To the dirt

The hyssopos landed so perfectly straight
As if reconnected to the ground again
That’s when an eerie thought struck me:
‘The purple flower is staring at me’

“Why?” it asked
I was intrigued.
So I picked it back up again
I carried it along my way

At home I placed it into a cup with water
And I take care for something
That doesn’t belong to me
Yet, I feel,
As if were mine

The plant is purple.
Yet, sometimes the petal tips
Were brushed red,
‘An illusion,’ I thought
As I am –
Flesh and blood.

The hyssopos needs sunshine
And I cannot offer the sun
Yet I feel as if the sun were mine.


Gustav Klumpt ‘Lady in Gold’
See it at the Neue Gallerie in New York City

Doesn’t Deserve Space

“For here
Am I sitting in a tin can
Far above the world
Planet Earth is blue
And there’s nothing I can do”
– Space Oddity by David Bowie

What is falling 180 mph to the ground

In a lifetime?

An antidote for quicksand.

What’s the difference between

Diving through air or through water?

It’s a question that doesn’t deserve an answer.

Because any answer would be forced.

Sometimes answers don’t exist.

It just is.

It is just.


The Skin Walks Away From the Sun

Life can sometimes feel like the sun

The rays hot and oppressive

Sometimes they’re warm and enjoyable.

But later a sickly burn appears.

10 years later, spots appear on your skin.


It’s a lesson to learn from the sun:

Know when to leave.

Know when something good will become bad

Upon this realization, sing the harmonious notes as you depart.


Though it seems cruel to the goodness,

It is not a quality of Necessity to appease.

Prolonged exposure to the sun requires recluse in the shade. 

But can you build a ladder from earth to the sun?

And, after climbing to the top, pour in some other ingredients?

No you cannot – for two reasons.

One, the self will disintegrate while trying.

Two, the sun will not heed to a vial of potion.

The sun is massive,

And any external contribution is merely a fleeting timely phenomena


So how does one leave with grace when he doesn’t want to?

He looks at the sun, takes in its warmth 

And then he heads inside.

Closes the door.

And it is as cruelly simple as that.

The “cling” of the lock and bolt signals with a screechy tune:



In another season

The door will be opened the once again

Greet the sun as a friend 

Maybe some stranger will come along with an umbrella

And with that, you can bask in the sun’s grace until eternity.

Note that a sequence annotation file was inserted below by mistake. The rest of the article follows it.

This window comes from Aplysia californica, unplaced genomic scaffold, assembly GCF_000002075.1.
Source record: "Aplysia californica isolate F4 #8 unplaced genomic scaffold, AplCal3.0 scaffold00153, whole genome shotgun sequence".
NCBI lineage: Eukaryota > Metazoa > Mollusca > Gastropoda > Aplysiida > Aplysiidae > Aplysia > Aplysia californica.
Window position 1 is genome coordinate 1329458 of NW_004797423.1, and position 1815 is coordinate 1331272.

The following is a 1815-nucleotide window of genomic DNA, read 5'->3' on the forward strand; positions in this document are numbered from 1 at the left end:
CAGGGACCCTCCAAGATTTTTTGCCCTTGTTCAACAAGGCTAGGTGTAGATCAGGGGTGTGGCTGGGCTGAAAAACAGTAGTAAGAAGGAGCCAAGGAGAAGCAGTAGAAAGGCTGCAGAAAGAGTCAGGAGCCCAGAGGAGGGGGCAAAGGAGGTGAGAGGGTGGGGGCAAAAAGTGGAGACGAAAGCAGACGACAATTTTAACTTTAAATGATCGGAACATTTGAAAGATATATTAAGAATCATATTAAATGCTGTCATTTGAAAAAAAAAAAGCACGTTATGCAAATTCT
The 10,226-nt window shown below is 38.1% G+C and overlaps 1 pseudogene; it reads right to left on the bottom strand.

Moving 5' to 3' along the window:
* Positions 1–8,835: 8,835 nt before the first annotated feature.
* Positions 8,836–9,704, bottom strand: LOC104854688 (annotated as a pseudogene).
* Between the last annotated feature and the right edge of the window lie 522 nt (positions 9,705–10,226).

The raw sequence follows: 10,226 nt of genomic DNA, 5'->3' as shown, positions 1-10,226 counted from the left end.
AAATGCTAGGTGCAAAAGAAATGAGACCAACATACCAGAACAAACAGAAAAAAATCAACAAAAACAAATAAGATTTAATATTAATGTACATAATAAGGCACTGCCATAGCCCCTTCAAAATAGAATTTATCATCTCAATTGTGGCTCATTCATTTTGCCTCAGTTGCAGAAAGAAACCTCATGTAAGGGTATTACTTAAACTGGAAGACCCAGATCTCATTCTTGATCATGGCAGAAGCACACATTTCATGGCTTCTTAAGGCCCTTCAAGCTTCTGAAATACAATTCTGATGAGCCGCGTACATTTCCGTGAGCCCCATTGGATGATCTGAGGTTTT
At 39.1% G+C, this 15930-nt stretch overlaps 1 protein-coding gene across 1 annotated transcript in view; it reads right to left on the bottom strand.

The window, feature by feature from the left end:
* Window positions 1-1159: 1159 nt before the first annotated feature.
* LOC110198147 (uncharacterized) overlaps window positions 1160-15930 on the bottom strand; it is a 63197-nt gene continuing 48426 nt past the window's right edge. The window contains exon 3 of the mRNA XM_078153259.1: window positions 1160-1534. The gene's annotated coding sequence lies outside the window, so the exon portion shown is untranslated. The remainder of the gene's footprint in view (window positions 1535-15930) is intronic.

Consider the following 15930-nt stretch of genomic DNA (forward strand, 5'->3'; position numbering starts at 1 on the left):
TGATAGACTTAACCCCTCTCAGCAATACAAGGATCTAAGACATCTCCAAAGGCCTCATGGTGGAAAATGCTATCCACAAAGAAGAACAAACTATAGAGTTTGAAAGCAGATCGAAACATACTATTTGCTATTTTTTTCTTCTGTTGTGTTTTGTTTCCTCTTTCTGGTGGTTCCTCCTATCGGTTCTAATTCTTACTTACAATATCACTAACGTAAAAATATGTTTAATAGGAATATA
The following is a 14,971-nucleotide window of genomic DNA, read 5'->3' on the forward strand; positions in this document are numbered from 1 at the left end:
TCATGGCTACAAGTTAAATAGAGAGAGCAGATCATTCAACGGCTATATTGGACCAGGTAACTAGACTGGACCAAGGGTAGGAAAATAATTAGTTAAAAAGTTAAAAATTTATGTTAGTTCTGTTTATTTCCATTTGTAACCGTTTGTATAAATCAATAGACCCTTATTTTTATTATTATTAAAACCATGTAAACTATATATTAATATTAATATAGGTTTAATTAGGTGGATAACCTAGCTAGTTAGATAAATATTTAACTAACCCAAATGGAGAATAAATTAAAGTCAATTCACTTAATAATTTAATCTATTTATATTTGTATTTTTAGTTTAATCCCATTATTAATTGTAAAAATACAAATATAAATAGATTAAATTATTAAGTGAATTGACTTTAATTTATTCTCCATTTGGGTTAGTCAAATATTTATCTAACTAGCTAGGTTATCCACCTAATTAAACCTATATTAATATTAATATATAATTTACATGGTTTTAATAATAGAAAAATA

Photo: Sunrise-marine by Oscar-Claude Monet

Meditations: On Breaking Rules


  1.  A rule breaker says with confidence, “I know better than the masses, and those older and wiser before me.” He believes he is above them. Yet, rules are icecaps. He must pass them by swimming from under. A point of vulnerability.
  2. He keeps swimming and swimming downward, until he realizes it was an iceberg. It’s impassable. Alas, full responsibility on him. How far did he swim, how much water did he ingest, before he realized this one cannot and should not be crossed?
  3. Rule breaker beware: When the rules of the world triumph, how he will wish to have obeyed. But what is life without a little risk? What is life without lots of failure?
  4. In conclusion: one must have the perfect amount of arrogance, but not too much, so as to see when he must turn back. One must strategically break rules that can be broken. Some cannot, even though they should be.
  5. A person, at some point, must settle on his vision of “should” with his limitation to see it through.
  6. Unless of course one has nothing to lose. If a person believes that reaching the bottom of the sea will be a meaningful end, or a worthwhile attempt alone, then man has no limitation. Unlike matter, which has a starting and ending point, the human mind can venture beyond any matter. And thus, he swerves around the iceberg on his last breath.
  7. Like gamma rays, a visionary is unstoppable. He looks through any obstacle and finds its weakness. A visionary is neither inherently good or selfless, he is a force.
  8. What can be said of both types of men: a rule breaker plays at ease with the obstacles everyone else fears to remove.

Eduardo Kobra’s “Peace” – Portraits of Famous Humanitarians and Political Leaders